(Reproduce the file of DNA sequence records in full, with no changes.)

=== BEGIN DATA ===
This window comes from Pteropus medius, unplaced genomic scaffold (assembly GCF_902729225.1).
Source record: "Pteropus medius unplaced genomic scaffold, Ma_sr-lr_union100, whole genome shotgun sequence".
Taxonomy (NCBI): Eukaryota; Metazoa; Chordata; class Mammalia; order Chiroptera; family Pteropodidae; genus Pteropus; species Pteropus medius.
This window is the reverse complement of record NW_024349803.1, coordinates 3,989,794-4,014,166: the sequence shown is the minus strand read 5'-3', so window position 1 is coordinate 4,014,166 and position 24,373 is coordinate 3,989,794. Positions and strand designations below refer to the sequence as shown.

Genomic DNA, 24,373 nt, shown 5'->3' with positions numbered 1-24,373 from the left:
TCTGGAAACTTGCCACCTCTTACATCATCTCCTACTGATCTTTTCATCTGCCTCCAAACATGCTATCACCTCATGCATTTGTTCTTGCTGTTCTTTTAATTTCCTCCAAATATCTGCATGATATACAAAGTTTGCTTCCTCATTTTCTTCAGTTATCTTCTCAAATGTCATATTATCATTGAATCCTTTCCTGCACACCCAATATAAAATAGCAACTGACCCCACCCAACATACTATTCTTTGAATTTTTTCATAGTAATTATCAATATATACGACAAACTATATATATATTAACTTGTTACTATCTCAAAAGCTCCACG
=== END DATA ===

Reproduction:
This window comes from Pteropus medius, unplaced genomic scaffold (assembly GCF_902729225.1).
Source record: "Pteropus medius unplaced genomic scaffold, Ma_sr-lr_union100, whole genome shotgun sequence".
Taxonomy (NCBI): Eukaryota; Metazoa; Chordata; class Mammalia; order Chiroptera; family Pteropodidae; genus Pteropus; species Pteropus medius.
This window is the reverse complement of record NW_024349803.1, coordinates 3,989,794-4,014,166: the sequence shown is the minus strand read 5'-3', so window position 1 is coordinate 4,014,166 and position 24,373 is coordinate 3,989,794. Positions and strand designations below refer to the sequence as shown.

Genomic DNA, 24,373 nt, shown 5'->3' with positions numbered 1-24,373 from the left:
TCTGGAAACTTGCCACCTCTTACATCATCTCCTACTGATCTTTTCATCTGCCTCCAAACATGCTATCACCTCATGCATTTGTTCTTGCTGTTCTTTTAATTTCCTCCAAATATCTGCATGATATACAAAGTTTGCTTCCTCATTTTCTTCAGTTATCTTCTCAAATGTCATATTATCATTGAATCCTTTCCTGCACACCCAATATAAAATAGCAACTGACCCCACCCAACATACTATTCTTTGAATTTTTTCATAGTAATTATCAATATATACGACAAACTATATATATATTAACTTGTTACTATCTCAAAAGCTCCACG